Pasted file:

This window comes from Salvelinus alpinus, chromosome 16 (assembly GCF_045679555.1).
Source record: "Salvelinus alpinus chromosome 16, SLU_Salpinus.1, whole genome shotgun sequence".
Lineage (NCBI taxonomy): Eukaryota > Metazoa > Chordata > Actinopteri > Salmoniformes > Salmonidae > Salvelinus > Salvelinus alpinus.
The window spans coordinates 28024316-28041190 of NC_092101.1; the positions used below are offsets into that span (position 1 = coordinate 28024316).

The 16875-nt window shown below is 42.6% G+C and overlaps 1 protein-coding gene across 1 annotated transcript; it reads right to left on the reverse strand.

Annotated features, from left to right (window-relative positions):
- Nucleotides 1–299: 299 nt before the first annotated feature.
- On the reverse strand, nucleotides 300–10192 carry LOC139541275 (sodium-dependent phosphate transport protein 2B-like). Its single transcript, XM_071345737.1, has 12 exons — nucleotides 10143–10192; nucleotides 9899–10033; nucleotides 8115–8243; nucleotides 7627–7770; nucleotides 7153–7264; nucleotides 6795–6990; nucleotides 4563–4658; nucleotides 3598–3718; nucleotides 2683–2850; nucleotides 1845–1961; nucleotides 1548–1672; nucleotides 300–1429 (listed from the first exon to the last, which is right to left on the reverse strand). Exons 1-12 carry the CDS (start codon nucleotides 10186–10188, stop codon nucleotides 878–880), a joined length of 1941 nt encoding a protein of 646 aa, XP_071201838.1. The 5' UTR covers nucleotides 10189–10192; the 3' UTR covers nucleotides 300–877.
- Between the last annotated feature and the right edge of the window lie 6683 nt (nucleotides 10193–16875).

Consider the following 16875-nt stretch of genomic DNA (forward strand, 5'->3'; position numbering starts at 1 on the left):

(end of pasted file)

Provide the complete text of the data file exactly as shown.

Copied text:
This window comes from Salvelinus alpinus, chromosome 16 (assembly GCF_045679555.1).
Source record: "Salvelinus alpinus chromosome 16, SLU_Salpinus.1, whole genome shotgun sequence".
Lineage (NCBI taxonomy): Eukaryota > Metazoa > Chordata > Actinopteri > Salmoniformes > Salmonidae > Salvelinus > Salvelinus alpinus.
The window spans coordinates 28024316-28041190 of NC_092101.1; the positions used below are offsets into that span (position 1 = coordinate 28024316).

The 16875-nt window shown below is 42.6% G+C and overlaps 1 protein-coding gene across 1 annotated transcript; it reads right to left on the reverse strand.

Annotated features, from left to right (window-relative positions):
- Nucleotides 1–299: 299 nt before the first annotated feature.
- On the reverse strand, nucleotides 300–10192 carry LOC139541275 (sodium-dependent phosphate transport protein 2B-like). Its single transcript, XM_071345737.1, has 12 exons — nucleotides 10143–10192; nucleotides 9899–10033; nucleotides 8115–8243; nucleotides 7627–7770; nucleotides 7153–7264; nucleotides 6795–6990; nucleotides 4563–4658; nucleotides 3598–3718; nucleotides 2683–2850; nucleotides 1845–1961; nucleotides 1548–1672; nucleotides 300–1429 (listed from the first exon to the last, which is right to left on the reverse strand). Exons 1-12 carry the CDS (start codon nucleotides 10186–10188, stop codon nucleotides 878–880), a joined length of 1941 nt encoding a protein of 646 aa, XP_071201838.1. The 5' UTR covers nucleotides 10189–10192; the 3' UTR covers nucleotides 300–877.
- Between the last annotated feature and the right edge of the window lie 6683 nt (nucleotides 10193–16875).

Consider the following 16875-nt stretch of genomic DNA (forward strand, 5'->3'; position numbering starts at 1 on the left):